Spielberg's first exposure to Tintin was in French coverage of "Raiders of the Lost Ark," back in 1981. When he read reviews of the film, the French critics kept referencing the Belgium comic book series, noting the likenesses between the globetrotting adventures of Indiana Jones and those of Tintin. Spielberg had never heard of Tintin, so he got copies of the books ("which was not easy to do in 1981 in the U.S.," he joked), and promptly started reading them, starting with "The Seven Crystal Balls."
A year-and-a-half later, in early 1983, he contacted the writer, George Remi (who went by the pen name Hergé -- as Bell pointed out, "Hergé is his initials reversed.") to try to get the rights. Spielberg talked to the author for about half an hour along with his longtime producer Kathleen Kennedy. But in March of that year, the 75-year-old Remi died. A month later, Spielberg went to Belgium to pay a visit to Remi's widow, and once they resumed the conversation, she granted the director the rights to the story.
But since Spielberg has had such a full plate these past few decades, "The Adventures of Tintin" wasn't something he took on immediately, and might have forgotten, if not for the prodding of his producer. "Kathy kept the fire lit under me," Spielberg said. "She's been tenacious all these years: 'Don't forget it! Don't forget how you felt in '83! I know it's now '95, but remember back in '83? You loved it then, why would you love it any less now?'"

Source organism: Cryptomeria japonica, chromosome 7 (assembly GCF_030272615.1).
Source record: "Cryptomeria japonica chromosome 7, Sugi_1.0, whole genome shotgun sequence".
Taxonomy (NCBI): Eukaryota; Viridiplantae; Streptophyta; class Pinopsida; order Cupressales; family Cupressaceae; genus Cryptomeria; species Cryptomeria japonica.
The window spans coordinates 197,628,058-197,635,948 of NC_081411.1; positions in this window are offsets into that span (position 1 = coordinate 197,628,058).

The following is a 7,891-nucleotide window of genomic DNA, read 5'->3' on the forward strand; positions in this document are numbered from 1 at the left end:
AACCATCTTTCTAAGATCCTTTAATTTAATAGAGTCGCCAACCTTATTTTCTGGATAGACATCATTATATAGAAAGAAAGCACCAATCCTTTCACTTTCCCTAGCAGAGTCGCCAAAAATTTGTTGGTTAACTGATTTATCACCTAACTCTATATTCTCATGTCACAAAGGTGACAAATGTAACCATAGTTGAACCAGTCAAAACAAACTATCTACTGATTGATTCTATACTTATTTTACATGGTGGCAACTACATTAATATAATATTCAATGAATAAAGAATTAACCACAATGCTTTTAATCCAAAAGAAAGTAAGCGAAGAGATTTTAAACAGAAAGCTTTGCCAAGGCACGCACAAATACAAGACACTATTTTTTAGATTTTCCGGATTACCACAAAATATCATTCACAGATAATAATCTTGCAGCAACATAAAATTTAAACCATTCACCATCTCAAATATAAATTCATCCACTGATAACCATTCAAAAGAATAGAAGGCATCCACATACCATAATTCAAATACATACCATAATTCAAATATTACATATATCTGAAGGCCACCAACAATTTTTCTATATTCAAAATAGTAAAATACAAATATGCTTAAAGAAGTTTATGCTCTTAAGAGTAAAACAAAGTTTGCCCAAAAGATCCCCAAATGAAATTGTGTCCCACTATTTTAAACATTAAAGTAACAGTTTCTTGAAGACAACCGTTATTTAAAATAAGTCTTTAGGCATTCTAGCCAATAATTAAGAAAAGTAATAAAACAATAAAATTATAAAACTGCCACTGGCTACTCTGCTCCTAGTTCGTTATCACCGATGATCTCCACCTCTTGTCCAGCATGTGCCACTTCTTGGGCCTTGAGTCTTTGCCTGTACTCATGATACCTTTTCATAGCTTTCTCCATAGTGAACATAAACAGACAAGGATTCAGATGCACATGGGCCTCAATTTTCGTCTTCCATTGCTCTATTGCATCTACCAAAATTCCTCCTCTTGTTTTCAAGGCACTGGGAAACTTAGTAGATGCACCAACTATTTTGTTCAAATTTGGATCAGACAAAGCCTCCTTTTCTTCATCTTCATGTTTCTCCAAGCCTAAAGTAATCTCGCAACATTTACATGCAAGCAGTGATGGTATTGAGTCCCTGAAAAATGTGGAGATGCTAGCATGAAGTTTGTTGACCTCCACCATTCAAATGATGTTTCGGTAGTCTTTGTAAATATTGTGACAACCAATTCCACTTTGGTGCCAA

"These are books that have sold over 200 million copies and been translated into 80 languages," Bell said. "It's a generational thing handed down to you, in Europe. I grew up with Tintin. He's a beacon of excellence for children. He's a document of the 20th century. He was the eyes of an ever-changing European continent at that time in history. He's a character who relies on nothing other than having his own natural, fearless, heroic instinct. And that's a great message -- you can be great just by being yourself. It's ingrained culturally. So a lot of people internationally have an ownership of this character."
Spielberg decided early on that adapting the comic books would not work as a live-action film. "I did not want to have Jamie come in with a big red coif," the director said. "And then have Andy Serkis have a prosthetic nose, prosthetic chin, prosthetic ears. And everyone else would have had to have 'Dick Tracy'/'NeverEnding Story'/'Baron von Munchausen'-type makeup. If I really wanted to honor Hergé, the only way to tell the story and honor the origins of Tintin was to do the whole picture in the medium of digital animation and in pursuit of what we call performance capture techniques."
Spielberg called WETA about seven years ago to see if they could make a digital version of Snowy, as the first step towards realizing the characters. "Peter and Joe and I and the artists would explore what the faces would look like from all angles," Spielberg said. "We'd do a three-quarters shot, a full face, a profile, back of the head. And we kept making refinements, because it couldn't look like the button eyes and button nose from the illustrations. He couldn't be a caricature. Some of the other characters, we were able to squash and stretch and make impossibly un-human, and yet human-like. But Tintin and Snowy had to be photo-realistic."
Of all the characters, Tintin took the most time to realize, with almost a thousand different views made of him before he got to the point where the film's creators were satisfied. Snowy took the second most amount of time. "We wanted Tintin to be able to reach down and scratch Snowy behind the ears," Letteri said. "We went all the way from a realistic terrier to something that would look exactly like what Hergé drew, to a little bit in between."